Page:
Opportunities and challenges
TV24 Desk: Additionally, Bangladesh doesn’t just have the local talent, but it now has government support as well with the launch of a fund to support startups.
“If given the opportunity, I do think that talent over here can rise up and take on new challenges,” he noted.
But as a homegrown entrepreneur, Elius finds that there’s still room for improvement. For instance, he thinks that government hasn’t done a good job of marketing Bangladesh as an investment destination. “Every time I meet an investor, […] I have to explain the Bangladesh [market] to people.” This also makes it more difficult to raise money from investors as startups have to spend 20 to 30 minutes to point out the country’s potential.
Meanwhile, local talent is still underdeveloped. There aren’t a lot of people who understand matters like data science and machine learning or know how to build scalable tech startups.
“The problem is less severe now in 2020 than it was in 2015, but it’s still there,” he said.
Surviving the pandemic
Launched in 2015, Pathao started as an on-demand services platform and later rolled out services such as ecommerce, two-wheeler ride-sharing, food delivery, grocery delivery, streaming, gaming, among others.
It currently has over 6 million registered users and offers 12 kinds of services, according to Elius.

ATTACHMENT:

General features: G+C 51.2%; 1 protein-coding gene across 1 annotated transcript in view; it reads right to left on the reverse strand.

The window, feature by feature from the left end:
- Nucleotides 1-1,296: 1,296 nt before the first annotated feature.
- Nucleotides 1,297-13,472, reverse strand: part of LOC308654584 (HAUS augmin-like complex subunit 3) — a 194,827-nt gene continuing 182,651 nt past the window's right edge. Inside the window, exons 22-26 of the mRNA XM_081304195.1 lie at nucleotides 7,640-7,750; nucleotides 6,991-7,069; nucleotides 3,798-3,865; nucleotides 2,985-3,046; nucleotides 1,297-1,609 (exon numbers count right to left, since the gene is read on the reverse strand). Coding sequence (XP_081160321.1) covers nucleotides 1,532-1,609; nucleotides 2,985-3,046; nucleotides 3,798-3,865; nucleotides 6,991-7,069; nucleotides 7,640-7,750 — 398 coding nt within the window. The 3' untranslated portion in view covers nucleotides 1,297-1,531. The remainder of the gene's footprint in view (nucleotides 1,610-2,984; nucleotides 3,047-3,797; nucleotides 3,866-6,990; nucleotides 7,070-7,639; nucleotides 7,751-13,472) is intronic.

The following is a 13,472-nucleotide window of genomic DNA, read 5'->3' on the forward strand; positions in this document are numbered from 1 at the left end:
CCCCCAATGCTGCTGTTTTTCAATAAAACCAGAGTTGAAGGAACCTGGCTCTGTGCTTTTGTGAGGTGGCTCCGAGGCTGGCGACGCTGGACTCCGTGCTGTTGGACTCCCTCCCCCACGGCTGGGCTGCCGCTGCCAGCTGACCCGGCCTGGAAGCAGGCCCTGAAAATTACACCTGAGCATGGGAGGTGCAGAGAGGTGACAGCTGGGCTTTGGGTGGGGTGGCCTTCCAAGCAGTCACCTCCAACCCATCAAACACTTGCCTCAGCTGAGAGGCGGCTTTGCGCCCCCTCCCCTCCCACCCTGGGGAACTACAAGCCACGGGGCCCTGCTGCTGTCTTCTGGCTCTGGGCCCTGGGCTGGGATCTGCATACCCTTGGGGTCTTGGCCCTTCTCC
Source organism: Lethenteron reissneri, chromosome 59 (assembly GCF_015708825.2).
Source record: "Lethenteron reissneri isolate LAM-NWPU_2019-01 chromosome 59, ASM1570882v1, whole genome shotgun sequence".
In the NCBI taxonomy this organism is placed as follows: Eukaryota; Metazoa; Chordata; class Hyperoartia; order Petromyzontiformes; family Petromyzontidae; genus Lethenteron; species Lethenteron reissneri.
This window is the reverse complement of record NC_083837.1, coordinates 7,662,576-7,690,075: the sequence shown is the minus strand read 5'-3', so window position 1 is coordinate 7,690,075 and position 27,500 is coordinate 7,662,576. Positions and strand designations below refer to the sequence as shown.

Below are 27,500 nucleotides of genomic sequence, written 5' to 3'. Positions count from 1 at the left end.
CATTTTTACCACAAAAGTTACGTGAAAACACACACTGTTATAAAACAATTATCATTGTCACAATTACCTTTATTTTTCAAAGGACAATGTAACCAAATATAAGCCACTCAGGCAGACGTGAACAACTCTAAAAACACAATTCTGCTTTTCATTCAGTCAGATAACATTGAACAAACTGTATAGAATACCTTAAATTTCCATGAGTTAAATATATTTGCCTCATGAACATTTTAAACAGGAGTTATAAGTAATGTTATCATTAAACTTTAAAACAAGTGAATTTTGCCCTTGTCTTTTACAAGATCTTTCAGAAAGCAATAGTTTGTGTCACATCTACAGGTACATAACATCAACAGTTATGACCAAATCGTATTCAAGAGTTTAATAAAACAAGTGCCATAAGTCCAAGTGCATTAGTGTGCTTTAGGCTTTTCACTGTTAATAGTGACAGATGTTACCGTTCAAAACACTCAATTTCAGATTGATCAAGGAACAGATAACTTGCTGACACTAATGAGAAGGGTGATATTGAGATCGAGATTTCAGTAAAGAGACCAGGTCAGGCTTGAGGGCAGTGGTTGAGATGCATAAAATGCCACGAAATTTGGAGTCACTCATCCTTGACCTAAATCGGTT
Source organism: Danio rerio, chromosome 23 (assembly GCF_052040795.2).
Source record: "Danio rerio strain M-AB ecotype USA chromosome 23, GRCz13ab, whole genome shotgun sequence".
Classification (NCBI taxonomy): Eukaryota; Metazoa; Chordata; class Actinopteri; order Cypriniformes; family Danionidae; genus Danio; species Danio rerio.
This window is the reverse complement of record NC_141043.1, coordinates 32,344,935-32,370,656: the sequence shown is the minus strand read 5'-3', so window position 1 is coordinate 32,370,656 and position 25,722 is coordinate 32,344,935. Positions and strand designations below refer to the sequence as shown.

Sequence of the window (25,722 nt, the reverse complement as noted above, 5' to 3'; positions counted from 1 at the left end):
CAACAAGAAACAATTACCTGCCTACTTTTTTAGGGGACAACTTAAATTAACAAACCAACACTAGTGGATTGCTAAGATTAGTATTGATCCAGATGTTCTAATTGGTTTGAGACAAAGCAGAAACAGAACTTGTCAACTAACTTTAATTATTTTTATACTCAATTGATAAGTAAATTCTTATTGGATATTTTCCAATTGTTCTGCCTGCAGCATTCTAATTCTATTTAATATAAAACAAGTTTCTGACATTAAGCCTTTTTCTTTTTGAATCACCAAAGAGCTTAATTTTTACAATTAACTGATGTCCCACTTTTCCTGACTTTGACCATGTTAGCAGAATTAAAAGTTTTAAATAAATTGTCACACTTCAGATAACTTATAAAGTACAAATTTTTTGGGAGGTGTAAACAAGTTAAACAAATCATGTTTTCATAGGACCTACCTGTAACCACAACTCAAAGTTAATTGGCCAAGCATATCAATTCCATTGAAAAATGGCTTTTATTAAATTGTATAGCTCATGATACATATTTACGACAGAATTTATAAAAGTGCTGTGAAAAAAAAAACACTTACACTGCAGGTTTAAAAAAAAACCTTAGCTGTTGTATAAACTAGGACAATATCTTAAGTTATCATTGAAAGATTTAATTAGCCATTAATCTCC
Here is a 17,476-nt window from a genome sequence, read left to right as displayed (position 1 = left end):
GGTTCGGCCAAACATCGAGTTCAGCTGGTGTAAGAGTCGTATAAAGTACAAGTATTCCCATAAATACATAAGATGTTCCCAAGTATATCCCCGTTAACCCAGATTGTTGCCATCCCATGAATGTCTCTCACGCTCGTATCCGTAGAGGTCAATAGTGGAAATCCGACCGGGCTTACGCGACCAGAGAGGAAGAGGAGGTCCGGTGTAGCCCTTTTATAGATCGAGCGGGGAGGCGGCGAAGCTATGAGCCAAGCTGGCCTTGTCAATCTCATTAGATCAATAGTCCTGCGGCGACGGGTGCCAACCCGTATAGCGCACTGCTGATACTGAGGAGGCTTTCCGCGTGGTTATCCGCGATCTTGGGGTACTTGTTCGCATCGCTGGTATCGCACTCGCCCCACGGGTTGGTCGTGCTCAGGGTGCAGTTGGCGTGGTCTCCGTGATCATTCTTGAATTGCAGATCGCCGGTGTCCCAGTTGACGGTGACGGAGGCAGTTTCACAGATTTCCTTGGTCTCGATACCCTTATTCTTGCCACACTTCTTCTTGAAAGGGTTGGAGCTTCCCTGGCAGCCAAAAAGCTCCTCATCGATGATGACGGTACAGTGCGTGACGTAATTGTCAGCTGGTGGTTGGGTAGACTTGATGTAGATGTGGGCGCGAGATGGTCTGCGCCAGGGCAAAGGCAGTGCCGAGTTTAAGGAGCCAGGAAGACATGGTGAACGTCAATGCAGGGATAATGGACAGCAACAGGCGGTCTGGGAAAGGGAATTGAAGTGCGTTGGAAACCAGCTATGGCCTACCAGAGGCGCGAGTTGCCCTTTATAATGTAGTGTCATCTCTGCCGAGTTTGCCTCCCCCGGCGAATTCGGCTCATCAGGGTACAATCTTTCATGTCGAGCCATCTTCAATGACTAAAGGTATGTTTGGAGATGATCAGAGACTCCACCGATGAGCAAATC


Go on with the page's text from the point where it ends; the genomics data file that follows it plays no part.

As businesses around world began to feel the impact of Covid-19, Pathao started to take action in February, before Bangladesh went into a national lockdown.
In April, the company announced salary restructuring for all employees but without any layoffs, which helped extend its runway
Pathao also temporarily suspended its ride-sharing business amid the pandemic. To help its 300,000 drivers make a living, it launched its grocery and medicine delivery service within two weeks after it first came up with the idea. The company also partnered with several health organizations and launched Pathao Health, which allows doctors to give telehealth services to its users.
It also went ventured into digital services, where it formed partnerships with local streaming players and introduced games in its app.
“I don’t think we could have done it and survive if we did not have a strong culture beforehand,” said Elius. He added that companies should invest in building a strong culture and brand so when a crisis hits, they can reap the long-term benefits.Source:TECHINASIA